Alan-- I'm not talking geology here, just assuming that all this scrap and junk-- oops, I mean materiel-- I have lying about is surely leaching off some ahrn molecules into the underlying soil. To the naked eye what is here a bit north and east of Santa Fe is pulverized granite down to about two feet and under that sand. And then more sand. And then sandstone. Over across the Rio formerly known as Grande in and around Los Alamos, 30 miles from here as the ICBM flies is a thick crust of tuff, produced by a humongous volcanic burp long time back. See Valle Grande.
   Miles Undercut - Tuesday, 09/30/08 14:22:47 EDT

Miles, I'm sure you're correct on all counts. Your ahrn is combining with the underlying arenosity (look that one up!), producing an atmosphere of pure chalybeatitude atop your mesa.

Alisha who wants to interview a swordsmith: Lots of that online at http://forums.dfoggknives.com/index.php?showtopic=9482 ., including yours truly. I am not a professional smith, and to date have only made one sword, even if it is by all accounts a nice one. Lots of full-time pro's on there, though.
   Alan-L - Tuesday, 09/30/08 14:38:54 EDT

So the possibility for corrosion is there. The item does not go any deeper than 3/16" below the dermal surface, so being near organs is not a worry. But rusty steel is.
   - Nippulini - Tuesday, 09/30/08 15:21:55 EDT

I have some of Nathan's hammers as well. Very well made, harder than the face on my P. Wright and softer than the Hay Bud. About 1/2 the price of what I could make a good hammer for at my shop rate.
   Judson Yaggy - Tuesday, 09/30/08 19:47:25 EDT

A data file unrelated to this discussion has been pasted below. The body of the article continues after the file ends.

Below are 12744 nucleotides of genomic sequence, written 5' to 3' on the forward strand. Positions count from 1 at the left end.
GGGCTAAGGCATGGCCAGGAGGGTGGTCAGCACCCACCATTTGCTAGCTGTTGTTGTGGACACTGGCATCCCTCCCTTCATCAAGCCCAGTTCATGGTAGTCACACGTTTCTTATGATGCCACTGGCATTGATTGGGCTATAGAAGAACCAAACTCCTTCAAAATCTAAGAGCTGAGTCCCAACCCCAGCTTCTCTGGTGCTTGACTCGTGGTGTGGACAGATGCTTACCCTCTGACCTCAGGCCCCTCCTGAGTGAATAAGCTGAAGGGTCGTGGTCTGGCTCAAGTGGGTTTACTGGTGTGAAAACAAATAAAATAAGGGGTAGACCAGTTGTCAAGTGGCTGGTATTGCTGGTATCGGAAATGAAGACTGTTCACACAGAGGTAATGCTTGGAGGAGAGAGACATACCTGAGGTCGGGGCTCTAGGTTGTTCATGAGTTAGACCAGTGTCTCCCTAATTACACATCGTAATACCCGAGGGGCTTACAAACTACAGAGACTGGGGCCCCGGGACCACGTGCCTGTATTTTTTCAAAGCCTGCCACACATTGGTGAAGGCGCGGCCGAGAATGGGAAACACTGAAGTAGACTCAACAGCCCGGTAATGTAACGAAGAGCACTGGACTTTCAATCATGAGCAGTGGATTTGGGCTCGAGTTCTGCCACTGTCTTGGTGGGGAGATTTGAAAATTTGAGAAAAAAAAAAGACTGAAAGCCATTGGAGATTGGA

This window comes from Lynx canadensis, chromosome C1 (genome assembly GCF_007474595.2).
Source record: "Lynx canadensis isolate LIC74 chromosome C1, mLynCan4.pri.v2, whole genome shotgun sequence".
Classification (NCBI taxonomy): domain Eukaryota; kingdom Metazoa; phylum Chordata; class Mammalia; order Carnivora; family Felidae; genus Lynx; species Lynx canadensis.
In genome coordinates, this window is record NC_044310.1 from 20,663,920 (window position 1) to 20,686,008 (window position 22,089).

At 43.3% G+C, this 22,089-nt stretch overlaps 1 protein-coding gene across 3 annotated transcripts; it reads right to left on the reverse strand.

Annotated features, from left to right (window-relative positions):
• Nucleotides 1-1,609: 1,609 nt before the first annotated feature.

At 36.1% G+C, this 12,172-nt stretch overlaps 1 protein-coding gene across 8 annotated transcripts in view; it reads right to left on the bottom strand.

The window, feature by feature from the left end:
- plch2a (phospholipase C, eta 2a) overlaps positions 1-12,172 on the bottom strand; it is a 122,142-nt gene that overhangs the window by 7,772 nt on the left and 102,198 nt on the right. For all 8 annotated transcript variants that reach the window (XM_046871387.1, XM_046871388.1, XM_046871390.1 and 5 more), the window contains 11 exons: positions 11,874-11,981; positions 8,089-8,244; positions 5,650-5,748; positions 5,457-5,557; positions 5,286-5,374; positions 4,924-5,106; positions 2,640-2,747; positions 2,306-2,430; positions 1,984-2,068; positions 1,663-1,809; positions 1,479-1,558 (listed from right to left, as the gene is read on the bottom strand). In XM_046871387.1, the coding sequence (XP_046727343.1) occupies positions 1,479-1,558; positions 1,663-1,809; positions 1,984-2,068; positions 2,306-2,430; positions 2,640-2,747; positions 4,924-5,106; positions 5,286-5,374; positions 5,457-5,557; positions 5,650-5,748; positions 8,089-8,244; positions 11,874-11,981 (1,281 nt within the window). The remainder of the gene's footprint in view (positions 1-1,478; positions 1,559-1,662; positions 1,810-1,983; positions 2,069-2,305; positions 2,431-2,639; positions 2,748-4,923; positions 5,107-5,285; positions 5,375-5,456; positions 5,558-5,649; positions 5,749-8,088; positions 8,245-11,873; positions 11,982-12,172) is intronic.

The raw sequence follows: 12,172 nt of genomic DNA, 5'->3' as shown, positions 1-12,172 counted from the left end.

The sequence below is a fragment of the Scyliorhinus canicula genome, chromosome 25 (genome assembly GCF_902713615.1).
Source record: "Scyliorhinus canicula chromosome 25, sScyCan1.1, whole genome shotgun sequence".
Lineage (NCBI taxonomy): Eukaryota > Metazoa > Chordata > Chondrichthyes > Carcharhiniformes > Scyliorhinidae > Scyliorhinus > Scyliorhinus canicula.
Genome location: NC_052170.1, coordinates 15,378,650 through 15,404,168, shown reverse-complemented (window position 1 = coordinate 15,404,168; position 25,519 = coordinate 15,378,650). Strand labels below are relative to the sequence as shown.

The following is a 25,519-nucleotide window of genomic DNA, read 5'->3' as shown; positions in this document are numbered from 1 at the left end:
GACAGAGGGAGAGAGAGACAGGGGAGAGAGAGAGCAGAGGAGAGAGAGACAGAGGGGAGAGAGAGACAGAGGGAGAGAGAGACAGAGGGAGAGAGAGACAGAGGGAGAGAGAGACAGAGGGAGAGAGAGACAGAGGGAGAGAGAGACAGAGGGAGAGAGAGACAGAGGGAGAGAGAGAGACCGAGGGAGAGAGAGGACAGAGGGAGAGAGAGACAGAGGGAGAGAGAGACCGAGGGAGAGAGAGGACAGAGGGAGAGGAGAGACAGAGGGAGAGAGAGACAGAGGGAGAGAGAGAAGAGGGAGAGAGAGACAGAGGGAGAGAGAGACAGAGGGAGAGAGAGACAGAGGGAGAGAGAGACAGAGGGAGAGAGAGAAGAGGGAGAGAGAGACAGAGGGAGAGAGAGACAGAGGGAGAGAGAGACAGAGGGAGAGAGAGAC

Alan L: I believe you are correct about the bacterial action. The groundwater is the source of the iron, and the bog water -- fresh or salt -- is the source of the precipitating process. GUess my post gave the impression it was the salt that caused the precipitation. It just so happens that the surface water in the eastern marshes is salt, but that's incidental to the bacterial process. In any event, its still going on, and we get these colorful little patches that look like oil slicks, but thicker and very metallic looking, in the marshes here all the time
   Peter Hirst - Tuesday, 09/30/08 21:29:29 EDT

mark h, I bolted my 134# Hey-Bud to a 187# block of steel and it made all the diferance in the world.
I used a 4" angle grinder to make the bottom of the anvil smooth and level so there would be a lot of contact area between the two surfaces and I also put down a layer of 10ga. copper wire between them to cancel out the resonant vibration between the two.
Then I made a hold down frame from 1" square stock that could be bolted together to fit closely around the feet.
I spoted then drilled and tapped fore, 5/8-11x3" deep holes close to the waist in between the front and back feet for the hold down frame.
Once I got it all assembeled I snugged the bolts up lightly and measured the gap between the top of the block and the underside of the frame at each bolt location. Then I made a spacer from some thick walled mechanical tubing for each bolt location and made each one 1/16 short for an even torquing. This will also prevent the frame from bending and getting loose over time. I used grade 5 hex head bolts (I don't think grade 8 would do any better) and standard (grade 2) washers.
If you try this methode be sure you put the layer of copper wire inbetween the anvil and the block of steel or they will "buzz" when you strike them.
I chained the whole works to the bench (wich is bolted to the wall) to tighten the hold down bolts and used a 3/4" by 3' breaker bar to make sure they are tight, hence the grade 5 bolts.
The whole thing goes 317# plus the 40# or so worth of oak blocks used to get it all to the correct highth.
It acts like a nice heavy anvil too.
You have to get the bottom flat (I actualy hand scraped mine to 10 points /inch but, it probably wasn't nesessary) and use the copper wire.
Good Luck!
   - merl - Tuesday, 09/30/08 22:00:42 EDT

Bolting Anvils to Inertia Blocks: Be warned that on old pieced together anvils this greatly increases the stress on the welds and can result in breaking off a horn or heel.
   - guru - Wednesday, 10/01/08 00:14:41 EDT